Demo is North America's largest active exhibition of wood harvesting and forest management systems. Over 100 exhibitors with 300 of the latest woodlands machines and systems were operating on the 500acre site. The show featured everything from the latest harvesting systems for commercial thinning and final harvesting and also covered cableyarding and helilogging, chipping, road construction, transportation, GIS/GPS, site preparation, planting and stand tending. Gignac said the site was the best Demo has had to date, with a good variety of terrain and stand conditions. "We had a very wide range to work with." The companies doing active logging demonstrations had sites of from 1.5 to two hectares to work with.
As is usual with Demo shows, attendees came from around the world. "I don't know exactly how many countries were represented, but there were attendees from all the major regions, such as South America, Europe and Asia and we even had some people from Africa." True to previous shows, about 10 per cent of attendees were from outside North America, 10 per cent from the United States and the vast majority-80 per cent-were from Canada, with healthy representation from eastern Canada. "Personally I wasn't surprised at this, but some exhibitors were surprised at the large number of attendees from eastern Canada considering the show was held in the west."
This clearly proves that Demo continues to be a big draw, bringing people in from all over Canada, the United States and overseas. The show featured a large variety of suppliers to the industry and continues to be an ideal opportunity for manufacturers to showcase their equipment in live logging demonstrations. The latest in harvesting equipment was on display from manufacturers from all over North America, as well as from overseas. Gignac noted that manufacturers often use Demo as the venue for introducing new logging equipment, and this was no exception. "Quite often, manufacturers will use Demo as the springboard to launch their new products ." Demo 2000 was coupled with a comprehensive companion conference with the theme Technologies for New Millennium Forestry, held September 11 to13 at the Grand Okanagan Hotel in Kelowna.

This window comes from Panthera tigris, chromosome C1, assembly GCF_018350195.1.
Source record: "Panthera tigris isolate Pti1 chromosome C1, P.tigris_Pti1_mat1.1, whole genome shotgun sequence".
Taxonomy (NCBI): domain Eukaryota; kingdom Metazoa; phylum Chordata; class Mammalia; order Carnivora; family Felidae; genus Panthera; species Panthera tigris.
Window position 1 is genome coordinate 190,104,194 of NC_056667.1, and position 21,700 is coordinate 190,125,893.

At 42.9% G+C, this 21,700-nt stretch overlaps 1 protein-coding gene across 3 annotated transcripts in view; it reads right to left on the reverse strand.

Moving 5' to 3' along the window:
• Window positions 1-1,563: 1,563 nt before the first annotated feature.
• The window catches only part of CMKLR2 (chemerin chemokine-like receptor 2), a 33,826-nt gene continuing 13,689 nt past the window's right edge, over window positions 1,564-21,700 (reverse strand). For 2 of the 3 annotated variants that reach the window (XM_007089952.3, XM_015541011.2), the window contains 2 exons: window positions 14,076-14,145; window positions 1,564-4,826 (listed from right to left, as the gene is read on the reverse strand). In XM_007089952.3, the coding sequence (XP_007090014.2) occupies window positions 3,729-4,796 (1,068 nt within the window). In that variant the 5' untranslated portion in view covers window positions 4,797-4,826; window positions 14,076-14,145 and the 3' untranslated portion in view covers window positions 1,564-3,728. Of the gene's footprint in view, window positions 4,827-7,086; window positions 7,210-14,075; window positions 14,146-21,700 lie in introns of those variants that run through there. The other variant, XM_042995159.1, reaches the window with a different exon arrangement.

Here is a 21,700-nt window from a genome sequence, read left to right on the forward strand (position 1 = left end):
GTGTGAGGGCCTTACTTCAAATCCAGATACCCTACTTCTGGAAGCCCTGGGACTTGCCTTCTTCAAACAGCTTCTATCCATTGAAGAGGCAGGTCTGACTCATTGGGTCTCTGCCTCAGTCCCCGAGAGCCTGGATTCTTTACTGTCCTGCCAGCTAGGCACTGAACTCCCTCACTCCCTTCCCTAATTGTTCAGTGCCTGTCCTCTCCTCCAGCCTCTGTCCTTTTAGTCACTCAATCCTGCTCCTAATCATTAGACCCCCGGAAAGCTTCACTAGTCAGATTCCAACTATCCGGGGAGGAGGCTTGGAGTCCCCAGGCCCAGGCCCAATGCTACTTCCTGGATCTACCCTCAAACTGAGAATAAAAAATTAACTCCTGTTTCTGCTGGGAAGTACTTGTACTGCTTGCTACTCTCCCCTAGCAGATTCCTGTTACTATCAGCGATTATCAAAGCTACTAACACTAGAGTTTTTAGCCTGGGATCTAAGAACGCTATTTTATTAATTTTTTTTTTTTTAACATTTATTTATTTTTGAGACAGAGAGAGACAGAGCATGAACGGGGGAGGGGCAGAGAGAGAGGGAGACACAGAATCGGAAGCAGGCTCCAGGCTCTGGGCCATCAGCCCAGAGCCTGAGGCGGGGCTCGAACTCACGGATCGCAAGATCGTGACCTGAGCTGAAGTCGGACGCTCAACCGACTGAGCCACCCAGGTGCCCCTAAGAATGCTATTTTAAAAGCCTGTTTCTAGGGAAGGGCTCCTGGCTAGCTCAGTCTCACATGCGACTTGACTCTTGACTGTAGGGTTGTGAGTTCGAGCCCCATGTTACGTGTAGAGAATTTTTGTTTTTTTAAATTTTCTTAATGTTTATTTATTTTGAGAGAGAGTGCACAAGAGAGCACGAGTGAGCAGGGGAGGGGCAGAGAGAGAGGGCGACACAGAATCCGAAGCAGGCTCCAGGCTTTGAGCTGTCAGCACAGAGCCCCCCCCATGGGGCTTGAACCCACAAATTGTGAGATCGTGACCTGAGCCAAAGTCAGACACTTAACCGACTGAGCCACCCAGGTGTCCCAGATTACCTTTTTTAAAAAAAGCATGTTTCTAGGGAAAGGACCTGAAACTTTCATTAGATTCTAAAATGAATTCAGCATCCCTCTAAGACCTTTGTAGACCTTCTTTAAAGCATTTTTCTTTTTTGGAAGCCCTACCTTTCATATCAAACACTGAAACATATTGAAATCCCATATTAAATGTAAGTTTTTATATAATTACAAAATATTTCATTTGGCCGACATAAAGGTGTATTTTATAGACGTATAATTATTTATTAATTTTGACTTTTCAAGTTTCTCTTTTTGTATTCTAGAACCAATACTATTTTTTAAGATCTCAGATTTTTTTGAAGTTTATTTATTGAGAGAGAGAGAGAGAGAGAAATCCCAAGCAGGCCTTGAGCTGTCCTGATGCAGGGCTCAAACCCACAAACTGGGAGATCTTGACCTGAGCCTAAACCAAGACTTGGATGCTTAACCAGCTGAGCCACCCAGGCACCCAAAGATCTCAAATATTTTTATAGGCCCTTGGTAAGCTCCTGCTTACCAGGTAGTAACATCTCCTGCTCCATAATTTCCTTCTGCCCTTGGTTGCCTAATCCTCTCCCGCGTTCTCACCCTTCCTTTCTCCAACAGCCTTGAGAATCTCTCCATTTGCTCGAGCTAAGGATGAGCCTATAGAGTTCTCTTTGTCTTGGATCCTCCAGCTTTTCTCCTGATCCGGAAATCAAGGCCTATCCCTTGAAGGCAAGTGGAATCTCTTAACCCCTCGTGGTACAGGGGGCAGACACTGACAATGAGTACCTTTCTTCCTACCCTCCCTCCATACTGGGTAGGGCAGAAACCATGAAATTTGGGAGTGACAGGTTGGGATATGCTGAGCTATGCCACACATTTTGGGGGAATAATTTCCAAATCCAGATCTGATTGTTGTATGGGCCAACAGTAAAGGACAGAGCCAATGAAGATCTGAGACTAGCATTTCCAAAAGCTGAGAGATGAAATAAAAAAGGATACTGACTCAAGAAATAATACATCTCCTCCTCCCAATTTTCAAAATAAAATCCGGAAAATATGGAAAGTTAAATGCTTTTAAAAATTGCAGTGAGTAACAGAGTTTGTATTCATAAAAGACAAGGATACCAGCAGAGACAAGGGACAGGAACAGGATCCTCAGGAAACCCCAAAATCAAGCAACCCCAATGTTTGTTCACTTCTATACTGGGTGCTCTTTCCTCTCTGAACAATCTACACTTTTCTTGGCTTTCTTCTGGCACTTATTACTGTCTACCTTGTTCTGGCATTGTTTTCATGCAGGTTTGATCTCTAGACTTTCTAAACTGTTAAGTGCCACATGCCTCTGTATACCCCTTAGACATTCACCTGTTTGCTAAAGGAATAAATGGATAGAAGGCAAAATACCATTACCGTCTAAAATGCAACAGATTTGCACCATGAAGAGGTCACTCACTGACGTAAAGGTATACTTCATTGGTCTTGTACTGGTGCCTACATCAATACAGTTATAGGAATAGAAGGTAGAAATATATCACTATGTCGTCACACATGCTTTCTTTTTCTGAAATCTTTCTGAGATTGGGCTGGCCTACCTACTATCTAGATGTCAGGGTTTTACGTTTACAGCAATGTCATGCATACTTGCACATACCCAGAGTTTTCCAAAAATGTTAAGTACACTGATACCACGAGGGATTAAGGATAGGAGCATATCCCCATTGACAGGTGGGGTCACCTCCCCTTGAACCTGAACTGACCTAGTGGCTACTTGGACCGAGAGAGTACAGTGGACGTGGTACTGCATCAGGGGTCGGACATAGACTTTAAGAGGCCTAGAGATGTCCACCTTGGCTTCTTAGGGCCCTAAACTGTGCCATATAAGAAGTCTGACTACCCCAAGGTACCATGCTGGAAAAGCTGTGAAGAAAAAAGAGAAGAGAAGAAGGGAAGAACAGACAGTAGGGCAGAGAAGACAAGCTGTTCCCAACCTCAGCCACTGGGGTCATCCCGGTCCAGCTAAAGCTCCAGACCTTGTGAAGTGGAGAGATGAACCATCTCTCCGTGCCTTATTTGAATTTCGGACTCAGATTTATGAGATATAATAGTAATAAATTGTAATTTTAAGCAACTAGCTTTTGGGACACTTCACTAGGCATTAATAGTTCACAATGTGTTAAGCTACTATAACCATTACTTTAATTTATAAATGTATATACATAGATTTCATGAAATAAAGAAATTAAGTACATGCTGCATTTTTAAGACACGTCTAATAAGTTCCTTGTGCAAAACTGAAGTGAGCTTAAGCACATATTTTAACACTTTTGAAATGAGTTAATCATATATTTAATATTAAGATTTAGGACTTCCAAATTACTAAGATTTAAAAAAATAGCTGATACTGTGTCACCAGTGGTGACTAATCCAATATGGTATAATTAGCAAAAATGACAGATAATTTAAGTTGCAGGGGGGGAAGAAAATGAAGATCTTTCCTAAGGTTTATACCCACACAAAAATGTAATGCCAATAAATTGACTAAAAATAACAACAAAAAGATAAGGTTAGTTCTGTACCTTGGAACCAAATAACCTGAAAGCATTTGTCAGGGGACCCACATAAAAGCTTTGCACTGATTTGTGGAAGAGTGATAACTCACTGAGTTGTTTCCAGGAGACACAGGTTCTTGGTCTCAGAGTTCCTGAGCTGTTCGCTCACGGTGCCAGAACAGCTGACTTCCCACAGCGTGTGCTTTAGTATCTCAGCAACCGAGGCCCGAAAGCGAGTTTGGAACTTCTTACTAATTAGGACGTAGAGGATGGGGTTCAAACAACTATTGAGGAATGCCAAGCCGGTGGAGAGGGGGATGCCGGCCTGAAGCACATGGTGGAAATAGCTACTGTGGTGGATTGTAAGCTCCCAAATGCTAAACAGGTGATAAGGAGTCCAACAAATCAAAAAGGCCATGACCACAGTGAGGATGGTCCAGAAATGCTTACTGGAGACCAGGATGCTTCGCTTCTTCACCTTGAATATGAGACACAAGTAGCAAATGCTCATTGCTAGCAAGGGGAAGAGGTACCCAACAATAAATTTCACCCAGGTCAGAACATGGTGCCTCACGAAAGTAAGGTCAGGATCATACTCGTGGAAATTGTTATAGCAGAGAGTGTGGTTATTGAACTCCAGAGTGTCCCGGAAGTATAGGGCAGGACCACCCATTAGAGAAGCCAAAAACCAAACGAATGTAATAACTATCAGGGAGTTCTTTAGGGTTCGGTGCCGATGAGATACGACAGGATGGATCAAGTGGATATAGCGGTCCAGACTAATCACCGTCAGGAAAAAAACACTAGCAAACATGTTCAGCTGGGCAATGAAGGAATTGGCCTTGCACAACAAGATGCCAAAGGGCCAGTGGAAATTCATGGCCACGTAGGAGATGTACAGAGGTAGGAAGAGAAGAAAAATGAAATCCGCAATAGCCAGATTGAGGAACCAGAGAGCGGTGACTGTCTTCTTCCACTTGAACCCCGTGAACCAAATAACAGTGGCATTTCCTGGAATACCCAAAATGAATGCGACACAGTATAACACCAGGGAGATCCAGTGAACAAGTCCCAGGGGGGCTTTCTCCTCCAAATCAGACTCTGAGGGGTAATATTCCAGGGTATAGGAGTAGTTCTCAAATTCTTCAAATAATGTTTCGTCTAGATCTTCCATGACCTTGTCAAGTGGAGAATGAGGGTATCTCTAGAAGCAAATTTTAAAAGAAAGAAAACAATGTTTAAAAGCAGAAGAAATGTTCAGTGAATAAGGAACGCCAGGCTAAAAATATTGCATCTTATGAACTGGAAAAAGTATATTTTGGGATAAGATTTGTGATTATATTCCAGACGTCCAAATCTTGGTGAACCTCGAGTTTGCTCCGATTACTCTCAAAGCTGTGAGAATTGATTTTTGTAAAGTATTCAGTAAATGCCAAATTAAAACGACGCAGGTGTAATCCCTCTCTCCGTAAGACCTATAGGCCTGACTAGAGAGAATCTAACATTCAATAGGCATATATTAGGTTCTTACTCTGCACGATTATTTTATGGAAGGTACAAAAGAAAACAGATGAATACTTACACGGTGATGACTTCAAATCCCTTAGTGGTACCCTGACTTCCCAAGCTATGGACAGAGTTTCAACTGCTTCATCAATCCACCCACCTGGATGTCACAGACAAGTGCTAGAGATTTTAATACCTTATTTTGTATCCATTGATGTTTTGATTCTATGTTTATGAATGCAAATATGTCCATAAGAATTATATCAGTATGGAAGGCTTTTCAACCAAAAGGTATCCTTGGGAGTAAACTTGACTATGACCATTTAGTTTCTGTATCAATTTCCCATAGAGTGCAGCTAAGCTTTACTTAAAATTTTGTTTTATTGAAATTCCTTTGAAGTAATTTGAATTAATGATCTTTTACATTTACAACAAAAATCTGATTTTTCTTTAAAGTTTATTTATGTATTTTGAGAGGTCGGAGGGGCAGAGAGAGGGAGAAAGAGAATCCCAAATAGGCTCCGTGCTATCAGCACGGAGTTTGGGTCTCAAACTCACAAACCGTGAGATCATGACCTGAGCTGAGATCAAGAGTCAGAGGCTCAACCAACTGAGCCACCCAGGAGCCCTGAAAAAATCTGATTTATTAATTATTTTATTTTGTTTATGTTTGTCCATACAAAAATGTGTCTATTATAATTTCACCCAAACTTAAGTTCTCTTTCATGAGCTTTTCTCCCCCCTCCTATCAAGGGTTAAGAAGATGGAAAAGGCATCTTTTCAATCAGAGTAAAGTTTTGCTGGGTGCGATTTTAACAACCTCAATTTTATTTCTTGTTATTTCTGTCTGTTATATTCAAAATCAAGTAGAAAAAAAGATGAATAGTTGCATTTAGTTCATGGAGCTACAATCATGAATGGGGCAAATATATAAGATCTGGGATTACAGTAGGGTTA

The goal of the conference was not only to promote the sharing of international ideas on the important issues facing the woodlands sector, but also to foster the implementation of new concepts, technologies and practices which will help the industry better meet the challenges and expectations of the 21st century. The conference included a wide variety of sessions in areas such as commercial thinning, riparian zone management, managing for wildlife and forestry operations and reducing site disturbance and erosion. In all, some 40 speakers from Canada and abroad presented their experiences and success stories on topics of significance.
The conference provided managers, foresters, planners and contractors with timely, practical information to help their companies better manage current and future woodlands issues. It was jointly organized by the Canadian Woodlands Forum and the Council of Forest Engineering (COFE). Fabtek, much talked about at the show with its purchase by Blount, included the FT663 wheeled harvester carrier in its equipment lineup.